Jordan Bass: Yeah. So, again, I think that this is another broad definition. Obviously this would include digital assets, like, you know, people are familiar with Bitcoin or Ethereum or other stores or other cryptographically — the word they used — secured value, that's cryptographically secured it on a distributed ledger or any similar technology. Right? But what this could also do is it could extend beyond cryptocurrency. So, people are really focused on cryptocurrencies. Things that we see in the market that kind of go up and down and very, very volatile let's say, but have had amazing returns for a lot of early on investors. But this could technically, and I think because it's very broad again, could apply to other digital goods. This could apply to another space that we've seen kind of boom of recent, which could be the NFT space, the non fungible token space. Because technically that asset could be a digital representation of value, which is what's in the definition. And it's definitely recorded on chain or in some other sort of similar ledger in what they described in the amendment.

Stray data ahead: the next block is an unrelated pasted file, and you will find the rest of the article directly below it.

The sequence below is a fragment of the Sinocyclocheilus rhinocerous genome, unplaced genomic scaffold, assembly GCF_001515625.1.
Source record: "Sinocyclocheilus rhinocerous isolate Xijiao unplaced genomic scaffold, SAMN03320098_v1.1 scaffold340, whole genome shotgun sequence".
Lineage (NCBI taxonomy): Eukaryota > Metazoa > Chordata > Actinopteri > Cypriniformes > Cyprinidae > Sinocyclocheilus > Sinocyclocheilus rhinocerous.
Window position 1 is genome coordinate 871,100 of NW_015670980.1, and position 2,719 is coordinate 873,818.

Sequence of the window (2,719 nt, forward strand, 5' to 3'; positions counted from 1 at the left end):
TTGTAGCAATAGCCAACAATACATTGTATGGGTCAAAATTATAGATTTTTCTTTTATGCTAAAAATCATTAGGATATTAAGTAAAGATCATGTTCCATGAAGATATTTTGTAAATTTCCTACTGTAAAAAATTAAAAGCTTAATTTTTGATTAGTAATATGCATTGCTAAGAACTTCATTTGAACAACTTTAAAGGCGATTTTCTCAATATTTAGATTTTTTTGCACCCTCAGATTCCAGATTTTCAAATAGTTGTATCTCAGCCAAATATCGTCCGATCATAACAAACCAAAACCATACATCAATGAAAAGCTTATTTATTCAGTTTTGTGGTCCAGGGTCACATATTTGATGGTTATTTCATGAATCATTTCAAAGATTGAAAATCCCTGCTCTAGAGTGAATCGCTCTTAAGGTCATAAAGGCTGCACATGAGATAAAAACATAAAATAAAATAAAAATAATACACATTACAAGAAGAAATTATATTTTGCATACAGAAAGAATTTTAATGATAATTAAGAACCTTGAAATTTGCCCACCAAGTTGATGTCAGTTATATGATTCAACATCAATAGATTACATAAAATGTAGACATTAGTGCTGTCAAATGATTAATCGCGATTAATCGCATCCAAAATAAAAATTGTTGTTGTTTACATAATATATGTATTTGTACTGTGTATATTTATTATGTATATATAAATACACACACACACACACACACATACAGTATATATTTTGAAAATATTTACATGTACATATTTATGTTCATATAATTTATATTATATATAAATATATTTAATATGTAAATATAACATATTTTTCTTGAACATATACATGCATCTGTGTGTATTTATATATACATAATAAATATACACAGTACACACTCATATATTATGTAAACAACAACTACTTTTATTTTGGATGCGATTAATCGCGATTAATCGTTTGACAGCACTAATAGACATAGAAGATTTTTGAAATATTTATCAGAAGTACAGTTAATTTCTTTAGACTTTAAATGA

So, I think it has the ability to include more assets than just what we're talking about when we think of cryptocurrency. There could be a whole bunch of assets that become tokenized, that are stored on chain, that have some sort of digital representation of value that aren't necessarily what we think of today or what we see today. We have potential in the future to have security tokens. We have the potential for maybe some real property assets to be tokenized and represented with value on chain. So I think the definition is again, pretty broad, but as of now, I don't personally believe that there are any issues per se with that definition. I think the big issue in the space mostly is related to what a broker is. But that asset, digital asset, definition does bring into play maybe something that could extend beyond cryptocurrencies, which again is basically the main point and the main issue with what is trying to be regulated supposedly with these amendments.